Boston hotels less likely to feel airline downturn

Hotel News - 21/07/2008

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According to a recent analysis that was conducted by Atlanta-based PKF Hospitality Research, a capacity reduction of 10 percent of passengers flown to US airports is corresponding to a 3.9 percent decrease in demand for hotel rooms – as compared to the 3.3 percent drop seen post September 11. The new numbers could mean around 40 million fewer rooms occupied for a given night, or $4.3 billion lost revenue for the hospitality industry.

Although Boston’s average room rates are currently the second-highest in the country, PKF is predicting that hotels in Boston won’t feel the impact as severely, as over 75 percent are higher-end properties, meaning that their guests aren’t as susceptible to higher airfares. Also, many visitors to Boston arrive by train, bus, and car, meaning that they are not as likely to cancel their visits when airlines reduce service.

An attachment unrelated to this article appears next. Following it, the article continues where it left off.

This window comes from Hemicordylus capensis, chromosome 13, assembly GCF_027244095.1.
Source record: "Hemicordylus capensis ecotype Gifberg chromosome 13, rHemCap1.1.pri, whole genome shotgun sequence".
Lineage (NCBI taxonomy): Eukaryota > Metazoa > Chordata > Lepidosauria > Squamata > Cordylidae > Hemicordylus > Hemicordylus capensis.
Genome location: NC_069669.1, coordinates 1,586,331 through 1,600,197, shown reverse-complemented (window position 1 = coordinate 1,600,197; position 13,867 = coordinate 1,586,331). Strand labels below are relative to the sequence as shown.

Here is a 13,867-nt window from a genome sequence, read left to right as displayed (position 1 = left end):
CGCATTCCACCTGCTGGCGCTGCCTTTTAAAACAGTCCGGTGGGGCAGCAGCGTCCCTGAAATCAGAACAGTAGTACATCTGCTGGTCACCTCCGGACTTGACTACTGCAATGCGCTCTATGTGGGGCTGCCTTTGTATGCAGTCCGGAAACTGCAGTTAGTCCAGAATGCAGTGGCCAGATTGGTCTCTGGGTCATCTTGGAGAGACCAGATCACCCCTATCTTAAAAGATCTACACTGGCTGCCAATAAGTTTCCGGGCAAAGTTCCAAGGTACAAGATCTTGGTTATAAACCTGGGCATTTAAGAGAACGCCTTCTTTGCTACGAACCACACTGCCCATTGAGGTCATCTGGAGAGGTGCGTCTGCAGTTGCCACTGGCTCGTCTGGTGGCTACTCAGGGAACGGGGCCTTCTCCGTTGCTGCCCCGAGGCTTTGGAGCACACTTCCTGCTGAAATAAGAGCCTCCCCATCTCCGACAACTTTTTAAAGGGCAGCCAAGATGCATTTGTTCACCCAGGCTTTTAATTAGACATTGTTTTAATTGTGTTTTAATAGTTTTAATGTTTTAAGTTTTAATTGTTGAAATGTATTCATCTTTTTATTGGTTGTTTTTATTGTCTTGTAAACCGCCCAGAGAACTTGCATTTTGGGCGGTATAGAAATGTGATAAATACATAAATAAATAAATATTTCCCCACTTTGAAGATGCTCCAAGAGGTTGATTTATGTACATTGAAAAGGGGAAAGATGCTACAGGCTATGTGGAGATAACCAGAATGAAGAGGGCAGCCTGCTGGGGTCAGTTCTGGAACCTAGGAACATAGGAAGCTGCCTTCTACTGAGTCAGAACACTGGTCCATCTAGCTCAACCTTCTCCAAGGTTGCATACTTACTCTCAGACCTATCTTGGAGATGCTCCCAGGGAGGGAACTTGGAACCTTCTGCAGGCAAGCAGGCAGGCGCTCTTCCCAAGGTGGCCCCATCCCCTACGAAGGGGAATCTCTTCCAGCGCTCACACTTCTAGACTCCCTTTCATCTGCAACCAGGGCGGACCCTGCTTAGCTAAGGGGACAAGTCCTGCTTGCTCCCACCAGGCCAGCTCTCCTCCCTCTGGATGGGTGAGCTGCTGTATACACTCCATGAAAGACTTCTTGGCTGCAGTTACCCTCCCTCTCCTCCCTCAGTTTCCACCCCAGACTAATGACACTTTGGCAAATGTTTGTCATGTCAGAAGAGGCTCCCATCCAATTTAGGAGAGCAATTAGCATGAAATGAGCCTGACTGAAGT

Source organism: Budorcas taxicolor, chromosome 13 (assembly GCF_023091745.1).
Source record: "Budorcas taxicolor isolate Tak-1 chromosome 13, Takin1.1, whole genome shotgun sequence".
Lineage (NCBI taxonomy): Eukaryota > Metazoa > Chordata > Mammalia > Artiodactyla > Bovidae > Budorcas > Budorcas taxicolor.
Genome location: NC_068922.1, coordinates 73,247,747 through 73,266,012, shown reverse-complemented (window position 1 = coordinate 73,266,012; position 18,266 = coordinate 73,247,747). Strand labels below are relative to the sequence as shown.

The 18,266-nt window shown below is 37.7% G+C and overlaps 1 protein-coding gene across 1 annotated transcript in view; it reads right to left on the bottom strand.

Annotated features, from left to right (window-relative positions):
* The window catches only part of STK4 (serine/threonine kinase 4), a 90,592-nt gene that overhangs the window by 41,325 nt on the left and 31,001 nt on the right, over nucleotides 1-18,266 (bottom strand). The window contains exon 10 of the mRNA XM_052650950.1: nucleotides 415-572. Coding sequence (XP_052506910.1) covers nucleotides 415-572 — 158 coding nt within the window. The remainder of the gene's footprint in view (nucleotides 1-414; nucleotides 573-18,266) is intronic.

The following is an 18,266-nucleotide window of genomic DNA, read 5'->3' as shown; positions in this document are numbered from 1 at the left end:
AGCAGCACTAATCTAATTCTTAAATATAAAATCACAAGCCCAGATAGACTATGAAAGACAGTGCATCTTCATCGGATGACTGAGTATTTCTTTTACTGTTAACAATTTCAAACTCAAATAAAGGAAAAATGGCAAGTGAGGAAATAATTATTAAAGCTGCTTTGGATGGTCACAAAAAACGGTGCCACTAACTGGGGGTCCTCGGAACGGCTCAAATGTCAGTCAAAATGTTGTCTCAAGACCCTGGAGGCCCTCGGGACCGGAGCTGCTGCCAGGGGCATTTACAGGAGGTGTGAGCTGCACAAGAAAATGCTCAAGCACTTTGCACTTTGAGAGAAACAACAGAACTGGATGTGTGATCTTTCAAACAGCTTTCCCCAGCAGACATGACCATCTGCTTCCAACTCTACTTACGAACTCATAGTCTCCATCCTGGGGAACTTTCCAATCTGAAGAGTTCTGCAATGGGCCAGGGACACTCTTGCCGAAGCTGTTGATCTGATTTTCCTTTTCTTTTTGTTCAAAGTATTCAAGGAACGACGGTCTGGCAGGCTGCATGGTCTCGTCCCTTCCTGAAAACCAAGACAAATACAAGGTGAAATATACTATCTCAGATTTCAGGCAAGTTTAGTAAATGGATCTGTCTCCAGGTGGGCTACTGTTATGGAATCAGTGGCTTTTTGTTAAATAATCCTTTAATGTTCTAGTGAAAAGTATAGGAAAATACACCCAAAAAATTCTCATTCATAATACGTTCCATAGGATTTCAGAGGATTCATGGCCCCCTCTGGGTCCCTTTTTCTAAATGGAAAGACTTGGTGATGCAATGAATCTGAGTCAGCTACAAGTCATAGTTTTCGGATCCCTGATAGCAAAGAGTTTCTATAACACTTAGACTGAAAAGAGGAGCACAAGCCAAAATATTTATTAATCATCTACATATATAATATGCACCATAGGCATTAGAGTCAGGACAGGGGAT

The PKF calculations are based on comparing 20 years of the interrelationship between hotel bookings and airline capacity. Typically, a one percent decline in airline capacity within the U.S. results in a decline of 0.39 percent in demand at the country’s hotels.

"If you are an owner at a hotel or if you work at a hotel, lower demand obviously means less business, and less business means we don't need as many people working in our hotels," noted the president of PKF, Mark Woodworth.

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